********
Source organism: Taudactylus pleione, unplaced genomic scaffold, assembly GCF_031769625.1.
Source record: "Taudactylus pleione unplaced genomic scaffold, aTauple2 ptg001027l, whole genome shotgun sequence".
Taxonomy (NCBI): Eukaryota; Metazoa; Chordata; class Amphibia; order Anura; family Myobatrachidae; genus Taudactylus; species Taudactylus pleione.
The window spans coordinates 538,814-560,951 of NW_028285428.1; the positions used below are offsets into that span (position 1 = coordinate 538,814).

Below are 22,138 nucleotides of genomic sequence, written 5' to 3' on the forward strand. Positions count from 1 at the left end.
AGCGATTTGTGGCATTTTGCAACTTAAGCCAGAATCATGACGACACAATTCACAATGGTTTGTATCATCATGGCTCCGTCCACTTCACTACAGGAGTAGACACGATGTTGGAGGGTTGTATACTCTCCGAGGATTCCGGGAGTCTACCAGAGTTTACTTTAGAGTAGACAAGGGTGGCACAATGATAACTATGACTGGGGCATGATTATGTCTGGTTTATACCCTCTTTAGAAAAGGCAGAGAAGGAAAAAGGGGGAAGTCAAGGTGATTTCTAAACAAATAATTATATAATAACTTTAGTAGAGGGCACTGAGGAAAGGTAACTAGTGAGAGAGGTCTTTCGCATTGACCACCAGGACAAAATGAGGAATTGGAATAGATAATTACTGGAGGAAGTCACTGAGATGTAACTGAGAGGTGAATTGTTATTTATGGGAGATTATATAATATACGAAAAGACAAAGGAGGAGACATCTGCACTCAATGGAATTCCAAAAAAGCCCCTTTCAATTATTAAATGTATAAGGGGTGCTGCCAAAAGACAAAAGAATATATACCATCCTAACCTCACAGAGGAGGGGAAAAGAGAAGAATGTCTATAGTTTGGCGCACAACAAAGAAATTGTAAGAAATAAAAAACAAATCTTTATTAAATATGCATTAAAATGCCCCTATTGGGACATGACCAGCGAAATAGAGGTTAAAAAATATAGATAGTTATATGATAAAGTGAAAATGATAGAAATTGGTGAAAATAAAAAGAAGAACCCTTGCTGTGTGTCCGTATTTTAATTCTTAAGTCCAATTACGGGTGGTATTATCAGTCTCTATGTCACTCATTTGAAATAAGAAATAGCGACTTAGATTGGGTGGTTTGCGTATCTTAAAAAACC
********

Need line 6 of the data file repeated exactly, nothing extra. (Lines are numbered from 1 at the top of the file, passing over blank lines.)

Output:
AGCGATTTGTGGCATTTTGCAACTTAAGCCAGAATCATGACGACACAATTCACAATGGTTTGTATCATCATGGCTCCGTCCACTTCACTACAGGAGTAGACACGATGTTGGAGGGTTGTATACTCTCCGAGGATTCCGGGAGTCTACCAGAGTTTACTTTAGAGTAGACAAGGGTGGCACAATGATAACTATGACTGGGGCATGATTATGTCTGGTTTATACCCTCTTTAGAAAAGGCAGAGAAGGAAAAAGGGGGAAGTCAAGGTGATTTCTAAACAAATAATTATATAATAACTTTAGTAGAGGGCACTGAGGAAAGGTAACTAGTGAGAGAGGTCTTTCGCATTGACCACCAGGACAAAATGAGGAATTGGAATAGATAATTACTGGAGGAAGTCACTGAGATGTAACTGAGAGGTGAATTGTTATTTATGGGAGATTATATAATATACGAAAAGACAAAGGAGGAGACATCTGCACTCAATGGAATTCCAAAAAAGCCCCTTTCAATTATTAAATGTATAAGGGGTGCTGCCAAAAGACAAAAGAATATATACCATCCTAACCTCACAGAGGAGGGGAAAAGAGAAGAATGTCTATAGTTTGGCGCACAACAAAGAAATTGTAAGAAATAAAAAACAAATCTTTATTAAATATGCATTAAAATGCCCCTATTGGGACATGACCAGCGAAATAGAGGTTAAAAAATATAGATAGTTATATGATAAAGTGAAAATGATAGAAATTGGTGAAAATAAAAAGAAGAACCCTTGCTGTGTGTCCGTATTTTAATTCTTAAGTCCAATTACGGGTGGTATTATCAGTCTCTATGTCACTCATTTGAAATAAGAAATAGCGACTTAGATTGGGTGGTTTGCGTATCTTAAAAAACC